Education writer James McEnaney talks to Mark Waters, the head janitor at Stromness Academy, about a late career change, wanting to make a difference for young people, and helping to protect some rare sheep.

The first time I meet Mark Waters he is heading through the library at Stromness Academy; the second time is outside St Magnus Cathedral, surrounded by meticulously maintained classic cars and motorbikes. On both occasions I get the same impression, which is of the type of person who sees a problem and sets about fixing it.

Waters grew up in Orkney and, after leaving school, became a joiner, moving between a few different companies until he was running major construction jobs in the archipelago.

“Site foreman, that's what I was there,” he tells me. “So yeah quite a big undertaking. You know, big jobs - up to three and four million pounds. Hospital projects, school projects, Heriot Watt [University] projects. Loads of different stuff like that.”

For more than a decade he was working “on and off” at Stromness Academy. He oversaw the construction of a new music block, offices and extensions, as well as upgrades to roofs, windows and external cladding.

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And then, in a stroke of good luck for all concerned, his most recent period at the school coincided with a job opening for a new head janitor.

“When the job came up there were a few members of staff who said to me I should go for it,” says Waters. “I just thought it’s maybe time to get out the joining work before I’m too crippled.”

“It was the right time, and normally jobs like this come up and it’s not very appealing to a lot of people. Folk think: ‘Oh, just a janny, blah blah blah.’ But I think, because of my background, I’ve brought a lot of different things to the school.”

There’s no disputing that point from the teachers I speak to, who clearly regard the 51-year-old not just as an important part of the school, but also as the right person for this school. In fact, the way they tell it, he wasn’t told that he should apply for the job, but rather than he simply had to.

Now that he is on board, he has a very clear view of his role: “My main aim is to make the school better for the kids, that's what I'm trying to do.”

The Herald:

“So basically the day-to-day running in the school, I take care of that, and then I'm always doing projects that benefits the teachers and the school and the pupils.”

It isn’t just about maintenance – it’s about improvement. Whereas a teacher’s job is to worry about the learning that happens in the classrooms, a janitor’s job, according to Waters, is to make sure that the learning environment in those classrooms, and across the wider school, is as good as possible.

Switching to his native Orcadian, Waters said: “At the minute I'm building science screens so they can do experiments ahint it. So obviously I've got those skills that I can go and build frames, I can glaze them, I can finish them and varnish them and get them ready.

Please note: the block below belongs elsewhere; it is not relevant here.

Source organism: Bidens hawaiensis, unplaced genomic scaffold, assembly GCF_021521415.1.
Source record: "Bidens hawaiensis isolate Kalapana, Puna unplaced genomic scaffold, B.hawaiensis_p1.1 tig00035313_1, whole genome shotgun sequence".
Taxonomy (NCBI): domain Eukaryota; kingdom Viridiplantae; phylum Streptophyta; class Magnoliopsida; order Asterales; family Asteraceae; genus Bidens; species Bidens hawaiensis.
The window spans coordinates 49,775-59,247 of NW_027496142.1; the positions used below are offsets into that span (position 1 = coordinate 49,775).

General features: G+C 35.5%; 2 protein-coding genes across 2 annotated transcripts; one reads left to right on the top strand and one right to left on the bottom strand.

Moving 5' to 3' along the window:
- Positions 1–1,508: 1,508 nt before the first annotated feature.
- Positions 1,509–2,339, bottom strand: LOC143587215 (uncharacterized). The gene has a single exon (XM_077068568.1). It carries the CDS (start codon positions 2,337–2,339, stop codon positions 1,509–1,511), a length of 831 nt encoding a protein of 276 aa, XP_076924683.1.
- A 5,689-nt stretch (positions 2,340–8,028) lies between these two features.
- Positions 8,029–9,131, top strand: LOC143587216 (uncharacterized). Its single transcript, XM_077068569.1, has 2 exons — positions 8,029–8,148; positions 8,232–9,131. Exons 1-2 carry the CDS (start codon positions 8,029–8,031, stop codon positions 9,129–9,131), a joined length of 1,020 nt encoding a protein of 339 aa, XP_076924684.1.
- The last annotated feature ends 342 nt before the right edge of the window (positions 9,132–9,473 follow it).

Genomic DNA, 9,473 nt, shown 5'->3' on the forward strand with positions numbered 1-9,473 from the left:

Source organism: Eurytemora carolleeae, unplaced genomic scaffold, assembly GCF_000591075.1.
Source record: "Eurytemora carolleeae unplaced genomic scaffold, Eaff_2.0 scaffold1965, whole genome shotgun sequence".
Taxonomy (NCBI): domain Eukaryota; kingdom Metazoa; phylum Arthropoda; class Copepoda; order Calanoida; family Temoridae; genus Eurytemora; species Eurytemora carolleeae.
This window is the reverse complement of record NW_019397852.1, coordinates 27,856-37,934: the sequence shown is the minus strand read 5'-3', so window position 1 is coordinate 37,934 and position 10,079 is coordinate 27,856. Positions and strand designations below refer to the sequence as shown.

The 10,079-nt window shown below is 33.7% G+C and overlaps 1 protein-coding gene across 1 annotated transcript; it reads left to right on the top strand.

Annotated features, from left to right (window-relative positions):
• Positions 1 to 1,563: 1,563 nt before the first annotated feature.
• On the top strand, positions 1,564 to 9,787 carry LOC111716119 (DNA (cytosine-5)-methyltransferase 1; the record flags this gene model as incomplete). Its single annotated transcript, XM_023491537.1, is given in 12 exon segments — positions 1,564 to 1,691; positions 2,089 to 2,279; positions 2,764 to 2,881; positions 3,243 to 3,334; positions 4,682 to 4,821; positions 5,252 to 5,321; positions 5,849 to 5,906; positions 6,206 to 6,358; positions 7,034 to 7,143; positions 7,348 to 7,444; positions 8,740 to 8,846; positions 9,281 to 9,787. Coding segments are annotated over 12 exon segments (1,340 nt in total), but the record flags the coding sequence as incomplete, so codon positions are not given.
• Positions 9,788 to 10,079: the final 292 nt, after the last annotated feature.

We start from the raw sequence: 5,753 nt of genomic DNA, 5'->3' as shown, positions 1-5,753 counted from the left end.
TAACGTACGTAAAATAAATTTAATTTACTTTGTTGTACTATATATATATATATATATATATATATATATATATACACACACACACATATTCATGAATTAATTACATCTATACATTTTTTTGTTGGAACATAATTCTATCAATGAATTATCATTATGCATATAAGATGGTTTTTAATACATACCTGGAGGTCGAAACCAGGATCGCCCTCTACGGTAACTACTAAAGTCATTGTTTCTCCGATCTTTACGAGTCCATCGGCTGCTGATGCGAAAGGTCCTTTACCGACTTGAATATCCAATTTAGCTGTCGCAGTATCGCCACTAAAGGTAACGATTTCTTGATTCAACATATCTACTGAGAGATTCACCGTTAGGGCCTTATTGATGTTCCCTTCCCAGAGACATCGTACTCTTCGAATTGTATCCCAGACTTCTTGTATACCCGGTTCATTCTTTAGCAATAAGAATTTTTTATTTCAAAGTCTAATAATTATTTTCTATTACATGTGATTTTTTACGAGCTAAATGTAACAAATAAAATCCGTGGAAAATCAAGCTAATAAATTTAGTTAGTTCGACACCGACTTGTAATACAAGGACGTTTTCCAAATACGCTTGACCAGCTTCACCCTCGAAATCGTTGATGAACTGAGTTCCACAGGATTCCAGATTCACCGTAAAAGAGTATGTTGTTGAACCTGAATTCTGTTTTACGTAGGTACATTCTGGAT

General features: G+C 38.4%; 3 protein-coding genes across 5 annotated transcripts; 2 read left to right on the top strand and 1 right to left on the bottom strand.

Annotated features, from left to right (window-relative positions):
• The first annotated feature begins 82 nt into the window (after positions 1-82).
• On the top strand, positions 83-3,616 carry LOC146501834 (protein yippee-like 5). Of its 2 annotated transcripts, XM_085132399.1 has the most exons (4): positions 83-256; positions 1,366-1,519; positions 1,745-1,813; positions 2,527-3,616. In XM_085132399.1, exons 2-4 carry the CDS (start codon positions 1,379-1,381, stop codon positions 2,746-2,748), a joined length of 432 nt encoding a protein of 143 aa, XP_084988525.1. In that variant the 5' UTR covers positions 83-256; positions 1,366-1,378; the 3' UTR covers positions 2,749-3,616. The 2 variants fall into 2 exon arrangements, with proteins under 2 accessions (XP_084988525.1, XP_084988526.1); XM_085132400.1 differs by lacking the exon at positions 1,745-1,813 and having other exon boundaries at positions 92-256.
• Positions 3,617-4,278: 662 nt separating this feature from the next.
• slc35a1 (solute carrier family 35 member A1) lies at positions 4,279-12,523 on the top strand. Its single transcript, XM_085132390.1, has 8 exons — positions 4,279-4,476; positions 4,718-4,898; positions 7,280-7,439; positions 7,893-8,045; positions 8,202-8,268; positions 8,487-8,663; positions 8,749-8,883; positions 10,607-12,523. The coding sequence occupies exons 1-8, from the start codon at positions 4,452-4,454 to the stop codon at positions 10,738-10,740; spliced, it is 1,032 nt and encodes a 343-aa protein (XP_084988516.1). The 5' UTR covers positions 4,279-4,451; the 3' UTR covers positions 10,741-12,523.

"So they're not actually taking anybody in from outside to do that. Everything's bespoke. Whatever they want I'll make it."

Waters added: “I guess the teachers are kind of like a client when I was on the construction site, you know what I mean? I had to make a bookcase for home economics, so I basically just go there wi a 3D pad, dae the drawing of what they want, go away and make it."

And it’s not just inside the school, or even on the school grounds, that Waters's skills are proving so valuable. Last year, the head of home economics set up a trip to North Ronaldsay, the northernmost of the Orcadian islands. The purpose of the visit was to help rebuild the sheep dyke, a vital and ancient construction which helps preserve the island’s unique, seaweed-eating sheep.

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An obviously valuable member of any team taking on such a task, Waters was asked to join the trip.

“She set it all up and she asked me if I would go along and do it with the kids. So I said yeah, fair enough – I’ve got a bit of knowledge about building stone dykes, so I was perfect there. I’d never been to North Ron in my life.”

The enthusiasm bubbles up in his voice as he goes on, and it’s so obvious that this late career change has more than paid off. Whether he realises it himself or not, this isn’t just about improving environments for pupils, teachers, or even rare sheep, and he’s not heading off to North Ronaldsay for days at a time because it’s part of the job.

There’s a brightness to his tone that, in my experience, only comes from people who are motivated, and energised, by the desire to help others.

“So what happens is the kids do all the cooking - they cook all the meals for at night time and then through the day we get a part of the walls to rebuild, and we just work there constant for the three days. You’re working to 9.30pm, 10pm at night and the kids just loved it.

“You had breakfast in the morning and you went and built for maybe three-and-a-half hours, then lunch, and then you’re back again, and then you had tea, and then most of the kids wanted to go back at night-time because it was gorgeous weather.

"It was brilliant.”